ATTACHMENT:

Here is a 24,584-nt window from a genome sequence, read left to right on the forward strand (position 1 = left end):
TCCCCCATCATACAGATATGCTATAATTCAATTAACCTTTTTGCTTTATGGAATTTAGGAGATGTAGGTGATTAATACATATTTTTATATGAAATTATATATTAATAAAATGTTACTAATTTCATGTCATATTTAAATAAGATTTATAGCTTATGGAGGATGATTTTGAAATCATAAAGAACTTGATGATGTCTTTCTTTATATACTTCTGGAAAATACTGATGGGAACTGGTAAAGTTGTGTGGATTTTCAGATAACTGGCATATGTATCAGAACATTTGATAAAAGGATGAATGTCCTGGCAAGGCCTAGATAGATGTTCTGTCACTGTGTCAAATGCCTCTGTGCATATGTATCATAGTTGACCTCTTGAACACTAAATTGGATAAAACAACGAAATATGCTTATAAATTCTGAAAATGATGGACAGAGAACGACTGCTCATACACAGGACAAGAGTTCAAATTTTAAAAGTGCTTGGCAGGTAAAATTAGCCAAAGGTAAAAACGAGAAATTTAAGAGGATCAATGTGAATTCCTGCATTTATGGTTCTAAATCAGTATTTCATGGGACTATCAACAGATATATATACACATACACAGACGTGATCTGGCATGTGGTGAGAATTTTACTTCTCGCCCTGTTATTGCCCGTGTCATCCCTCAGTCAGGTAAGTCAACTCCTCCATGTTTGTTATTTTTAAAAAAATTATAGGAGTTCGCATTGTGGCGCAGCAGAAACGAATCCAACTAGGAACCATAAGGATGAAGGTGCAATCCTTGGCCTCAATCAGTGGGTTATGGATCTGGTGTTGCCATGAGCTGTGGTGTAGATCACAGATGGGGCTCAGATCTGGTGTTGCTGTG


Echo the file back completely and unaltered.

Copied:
Here is a 24,584-nt window from a genome sequence, read left to right on the forward strand (position 1 = left end):
TCCCCCATCATACAGATATGCTATAATTCAATTAACCTTTTTGCTTTATGGAATTTAGGAGATGTAGGTGATTAATACATATTTTTATATGAAATTATATATTAATAAAATGTTACTAATTTCATGTCATATTTAAATAAGATTTATAGCTTATGGAGGATGATTTTGAAATCATAAAGAACTTGATGATGTCTTTCTTTATATACTTCTGGAAAATACTGATGGGAACTGGTAAAGTTGTGTGGATTTTCAGATAACTGGCATATGTATCAGAACATTTGATAAAAGGATGAATGTCCTGGCAAGGCCTAGATAGATGTTCTGTCACTGTGTCAAATGCCTCTGTGCATATGTATCATAGTTGACCTCTTGAACACTAAATTGGATAAAACAACGAAATATGCTTATAAATTCTGAAAATGATGGACAGAGAACGACTGCTCATACACAGGACAAGAGTTCAAATTTTAAAAGTGCTTGGCAGGTAAAATTAGCCAAAGGTAAAAACGAGAAATTTAAGAGGATCAATGTGAATTCCTGCATTTATGGTTCTAAATCAGTATTTCATGGGACTATCAACAGATATATATACACATACACAGACGTGATCTGGCATGTGGTGAGAATTTTACTTCTCGCCCTGTTATTGCCCGTGTCATCCCTCAGTCAGGTAAGTCAACTCCTCCATGTTTGTTATTTTTAAAAAAATTATAGGAGTTCGCATTGTGGCGCAGCAGAAACGAATCCAACTAGGAACCATAAGGATGAAGGTGCAATCCTTGGCCTCAATCAGTGGGTTATGGATCTGGTGTTGCCATGAGCTGTGGTGTAGATCACAGATGGGGCTCAGATCTGGTGTTGCTGTG